BACK in the early summer, I was fortunate enough to spend a few days at Schloss Elmau, nestled in the foothills of the Bavarian Alps in south-east Germany.
The hotel and expansive grounds exuded a sense of cultured affluence, the kind of place that is, in fact, so perfectly tailored for every whim of the well-heeled that it doesn’t need to make a noise about how luxurious it is.
What I found far more intriguing was the fact that the resort — used by the G7 leaders for their annual get-together just two weeks after my stay — was established by early 20th-century theologian and philosopher Johannes Muller as a spiritual retreat.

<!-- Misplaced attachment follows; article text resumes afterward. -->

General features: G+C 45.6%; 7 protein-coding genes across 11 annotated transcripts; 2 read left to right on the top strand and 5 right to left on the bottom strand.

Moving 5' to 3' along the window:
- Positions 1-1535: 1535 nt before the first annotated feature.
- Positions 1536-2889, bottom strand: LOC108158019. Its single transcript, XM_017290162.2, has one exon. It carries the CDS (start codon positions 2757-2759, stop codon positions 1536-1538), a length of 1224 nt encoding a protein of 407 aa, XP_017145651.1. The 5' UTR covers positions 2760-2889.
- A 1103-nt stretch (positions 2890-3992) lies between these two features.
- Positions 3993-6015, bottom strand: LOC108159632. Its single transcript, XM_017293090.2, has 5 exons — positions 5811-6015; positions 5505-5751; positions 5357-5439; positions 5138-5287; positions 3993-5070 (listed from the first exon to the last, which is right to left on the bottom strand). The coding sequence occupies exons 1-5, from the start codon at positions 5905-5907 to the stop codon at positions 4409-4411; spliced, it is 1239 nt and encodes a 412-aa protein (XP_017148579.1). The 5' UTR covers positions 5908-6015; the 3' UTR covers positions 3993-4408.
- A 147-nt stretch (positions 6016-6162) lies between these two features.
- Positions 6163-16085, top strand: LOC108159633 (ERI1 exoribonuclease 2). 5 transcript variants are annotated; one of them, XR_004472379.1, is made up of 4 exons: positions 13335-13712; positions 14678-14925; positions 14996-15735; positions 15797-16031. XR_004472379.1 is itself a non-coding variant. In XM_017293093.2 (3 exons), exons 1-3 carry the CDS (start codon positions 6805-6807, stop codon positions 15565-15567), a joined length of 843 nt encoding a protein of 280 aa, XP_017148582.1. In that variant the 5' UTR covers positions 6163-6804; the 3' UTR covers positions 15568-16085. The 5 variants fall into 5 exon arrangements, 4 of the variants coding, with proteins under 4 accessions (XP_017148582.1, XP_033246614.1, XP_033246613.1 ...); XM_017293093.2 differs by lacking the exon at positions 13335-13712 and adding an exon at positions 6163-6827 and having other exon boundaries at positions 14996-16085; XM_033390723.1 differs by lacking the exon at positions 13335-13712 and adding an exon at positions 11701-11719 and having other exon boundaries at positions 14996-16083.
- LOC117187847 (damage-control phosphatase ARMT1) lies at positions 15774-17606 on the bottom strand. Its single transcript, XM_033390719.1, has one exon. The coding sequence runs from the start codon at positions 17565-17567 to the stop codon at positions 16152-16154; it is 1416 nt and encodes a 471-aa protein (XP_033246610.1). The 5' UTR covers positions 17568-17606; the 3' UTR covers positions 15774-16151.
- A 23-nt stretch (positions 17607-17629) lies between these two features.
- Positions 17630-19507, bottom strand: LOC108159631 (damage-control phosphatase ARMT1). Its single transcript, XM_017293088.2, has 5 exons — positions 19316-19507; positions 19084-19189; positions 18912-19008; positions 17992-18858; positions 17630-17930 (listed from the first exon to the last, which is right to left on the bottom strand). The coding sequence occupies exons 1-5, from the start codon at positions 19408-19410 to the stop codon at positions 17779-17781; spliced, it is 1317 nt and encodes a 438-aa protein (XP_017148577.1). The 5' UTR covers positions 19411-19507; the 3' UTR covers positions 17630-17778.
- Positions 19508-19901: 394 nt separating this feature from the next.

Muller strongly believed, as we were told by his grandson, the present owner, that Jewish culture was core to German culture.
It beggars belief, then, that the same theologian was a supporter of Hitler because he felt the Nazi leader furthered a sense of the collective rather than the individual.
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